November 1962

Socially Deprived
“Our investigations of the emotional development of our subjects grew out of the effort to produce and maintain a colony of sturdy, disease-free young animals for use in various research programs. By separating them from their mothers a few hours after birth and placing them in a more fully controlled regimen of nurture and physical care, we were able both to achieve a higher rate of survival and to remove the animals for testing without maternal protest. Only later did we realize that our monkeys were emotionally disturbed as well as sturdy and disease-free. —Harry F. Harlow and Margaret Kuenne Harlow”

Violins Today
“The well-developed science of acoustics is applicable to the understanding and making of violins. Without ignoring the precious heritage of centuries, the violin maker should become more conscious of the science of his instrument, and the acoustical physicist should see that here is a real challenge to his discipline. We really ought to learn how to make consistently better instruments than the old masters did. If that challenge cannot be fulfilled, we should at the very least find out the reasons for our limitations.”

November 1912

Panama Canal
“Shall we be stretching the point too far when we say that the conquest of the Isthmus of Panama is a feat of the arms of peace, as brilliant and as difficult as any ever accomplished by the arms of war? The fact that the canal will be ready for traffic over a year ahead of the time appointed, tells the story of the army's successful handling of this, the world's greatest engineering work.”

The Panama Canal officially opened almost two years later, on August 15, 1914. For a slide show of the ongoing work on the canal, see

Curtiss on His Flying Boat
“It is not difficult to understand why a sheet of water affords an ideal aerodrome. The aviator does not have to run along a given course to start, and he can always head into the wind. Altogether, it is much easier and safer to start and alight on the water. The new ‘flying boat’ gives us the advantages to be found in a boat with its large surplus of buoyancy, seaworthiness and protection for the aviators. The Curtiss ‘flying boat’ will ride as rough a sea, either under power or adrift, as any motor boat of its size, and flies as well as any aeroplane of equal proportions; so that the combination gives us the advantages of the motor boat and the aeroplane. There are no limitations to the development of this type of machine. —Glenn Curtiss”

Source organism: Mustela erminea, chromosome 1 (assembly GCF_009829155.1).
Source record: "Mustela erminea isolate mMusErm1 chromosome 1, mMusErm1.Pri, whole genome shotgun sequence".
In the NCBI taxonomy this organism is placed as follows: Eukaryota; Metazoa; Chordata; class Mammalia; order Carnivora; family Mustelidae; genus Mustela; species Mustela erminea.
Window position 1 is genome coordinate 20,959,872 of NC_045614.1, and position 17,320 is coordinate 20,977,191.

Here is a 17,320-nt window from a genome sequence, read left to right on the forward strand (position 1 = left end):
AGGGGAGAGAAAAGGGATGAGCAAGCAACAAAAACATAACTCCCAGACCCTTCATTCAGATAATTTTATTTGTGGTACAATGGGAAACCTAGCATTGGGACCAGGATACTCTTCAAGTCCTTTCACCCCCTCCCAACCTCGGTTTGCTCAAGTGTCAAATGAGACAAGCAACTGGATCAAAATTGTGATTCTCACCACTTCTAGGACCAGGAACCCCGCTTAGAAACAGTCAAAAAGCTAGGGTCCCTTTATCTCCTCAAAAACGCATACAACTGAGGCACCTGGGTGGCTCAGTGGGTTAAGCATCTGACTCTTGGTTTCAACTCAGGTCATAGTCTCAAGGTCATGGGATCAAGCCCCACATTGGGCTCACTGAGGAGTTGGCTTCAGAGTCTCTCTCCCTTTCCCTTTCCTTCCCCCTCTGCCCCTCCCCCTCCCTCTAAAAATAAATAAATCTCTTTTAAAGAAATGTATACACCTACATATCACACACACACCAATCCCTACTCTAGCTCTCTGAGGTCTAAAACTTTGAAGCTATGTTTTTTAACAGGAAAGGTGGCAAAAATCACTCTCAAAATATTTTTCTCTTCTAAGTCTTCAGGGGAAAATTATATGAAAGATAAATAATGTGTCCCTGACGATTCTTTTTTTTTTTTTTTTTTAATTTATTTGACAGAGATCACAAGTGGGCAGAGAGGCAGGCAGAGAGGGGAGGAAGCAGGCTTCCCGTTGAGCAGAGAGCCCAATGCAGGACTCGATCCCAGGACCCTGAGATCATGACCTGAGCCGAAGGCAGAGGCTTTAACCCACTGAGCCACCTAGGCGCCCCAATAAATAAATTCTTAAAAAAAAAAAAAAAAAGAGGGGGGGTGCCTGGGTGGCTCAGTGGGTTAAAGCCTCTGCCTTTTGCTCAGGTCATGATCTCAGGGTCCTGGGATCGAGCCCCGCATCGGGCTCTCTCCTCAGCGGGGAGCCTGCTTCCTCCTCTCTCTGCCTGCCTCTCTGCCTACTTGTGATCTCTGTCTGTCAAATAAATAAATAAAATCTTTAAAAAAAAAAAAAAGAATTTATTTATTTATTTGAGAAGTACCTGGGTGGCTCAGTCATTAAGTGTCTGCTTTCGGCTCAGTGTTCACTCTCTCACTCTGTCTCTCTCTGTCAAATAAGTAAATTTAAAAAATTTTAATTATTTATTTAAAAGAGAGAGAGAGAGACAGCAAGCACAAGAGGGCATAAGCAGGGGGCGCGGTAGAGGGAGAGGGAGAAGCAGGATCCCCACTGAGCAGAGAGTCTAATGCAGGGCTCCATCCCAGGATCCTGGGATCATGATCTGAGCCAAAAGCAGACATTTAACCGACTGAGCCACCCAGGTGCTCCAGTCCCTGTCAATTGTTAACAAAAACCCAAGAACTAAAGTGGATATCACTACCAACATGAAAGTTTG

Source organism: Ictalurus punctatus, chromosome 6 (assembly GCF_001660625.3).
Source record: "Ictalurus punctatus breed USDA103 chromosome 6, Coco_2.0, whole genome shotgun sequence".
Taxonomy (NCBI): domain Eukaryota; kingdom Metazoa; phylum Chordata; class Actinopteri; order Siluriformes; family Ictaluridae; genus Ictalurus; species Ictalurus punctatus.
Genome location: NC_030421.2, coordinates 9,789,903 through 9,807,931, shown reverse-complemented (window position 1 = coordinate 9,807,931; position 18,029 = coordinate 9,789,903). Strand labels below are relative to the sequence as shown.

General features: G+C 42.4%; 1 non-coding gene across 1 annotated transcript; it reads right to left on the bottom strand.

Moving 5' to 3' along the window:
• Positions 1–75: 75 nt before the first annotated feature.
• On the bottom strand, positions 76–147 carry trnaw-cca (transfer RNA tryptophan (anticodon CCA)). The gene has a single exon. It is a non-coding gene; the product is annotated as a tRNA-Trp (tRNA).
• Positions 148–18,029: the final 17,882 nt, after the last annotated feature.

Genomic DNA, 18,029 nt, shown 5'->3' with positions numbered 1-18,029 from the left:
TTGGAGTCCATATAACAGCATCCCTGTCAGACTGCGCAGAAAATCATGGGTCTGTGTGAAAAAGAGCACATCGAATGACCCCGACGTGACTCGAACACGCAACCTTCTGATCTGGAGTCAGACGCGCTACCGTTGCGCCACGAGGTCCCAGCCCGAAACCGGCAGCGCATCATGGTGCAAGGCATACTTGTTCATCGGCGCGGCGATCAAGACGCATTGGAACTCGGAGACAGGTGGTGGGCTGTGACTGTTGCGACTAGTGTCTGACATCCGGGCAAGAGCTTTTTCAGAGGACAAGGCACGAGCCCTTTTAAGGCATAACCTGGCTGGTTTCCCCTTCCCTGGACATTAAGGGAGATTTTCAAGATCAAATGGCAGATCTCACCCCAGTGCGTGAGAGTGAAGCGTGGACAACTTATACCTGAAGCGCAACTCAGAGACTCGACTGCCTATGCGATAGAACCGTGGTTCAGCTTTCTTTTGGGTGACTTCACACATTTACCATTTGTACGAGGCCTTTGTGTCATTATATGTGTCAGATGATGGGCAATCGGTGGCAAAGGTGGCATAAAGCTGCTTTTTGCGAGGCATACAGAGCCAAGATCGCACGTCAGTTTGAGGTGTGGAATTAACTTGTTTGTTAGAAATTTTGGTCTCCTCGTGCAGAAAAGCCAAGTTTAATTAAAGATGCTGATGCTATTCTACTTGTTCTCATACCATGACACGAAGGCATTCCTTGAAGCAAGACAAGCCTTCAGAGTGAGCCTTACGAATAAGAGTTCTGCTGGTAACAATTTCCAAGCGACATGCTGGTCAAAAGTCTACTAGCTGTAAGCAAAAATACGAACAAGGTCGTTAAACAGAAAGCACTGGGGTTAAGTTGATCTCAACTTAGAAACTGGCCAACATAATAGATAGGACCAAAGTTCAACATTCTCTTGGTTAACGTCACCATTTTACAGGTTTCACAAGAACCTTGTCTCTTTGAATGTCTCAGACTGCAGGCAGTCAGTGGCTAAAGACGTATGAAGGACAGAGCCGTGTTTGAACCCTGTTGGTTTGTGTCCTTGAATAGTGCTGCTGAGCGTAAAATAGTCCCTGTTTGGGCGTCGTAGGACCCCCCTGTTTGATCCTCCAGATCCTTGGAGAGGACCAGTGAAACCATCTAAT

November 1862

Plastics for Toys
“Among the varied products of that wonderful substance—vulcanized india-rubber—a new American art has been developed in its application to the manufacture of elastic toys. Tons of them are made annually in the Wiccopee factory, situated on the Fishkill, near Matteawan, N.Y. They are as superior to the old German toys in every respect as can well be imagined. Many of the dolls appear to be clothed in velvet and fine woolen cloth. The drapery, however, is formed of india-rubber; the velvet and cloth imitations being produced by dusting silk and woolen flocks upon the parts, which are prepared with a peculiar varnish to make the flocks adhere.”

“In sight of our office window, in the City Hall Park, is the recruiting tent of Captain Hogan, a brave fighting Irishman who commanded a battery in the seven days' battle in front of Richmond. We met the captain the other morning on his round of duty, and enquired how he got on with recruiting. ‘Badly,’ he replied, and assigned as a chief reason that the politicians of both parties were hindering enlistments for fear some of their followers might get off to the war before election. The captain says those miserable fellows would sell out St. Paul and all the apostles if they could only get into office.”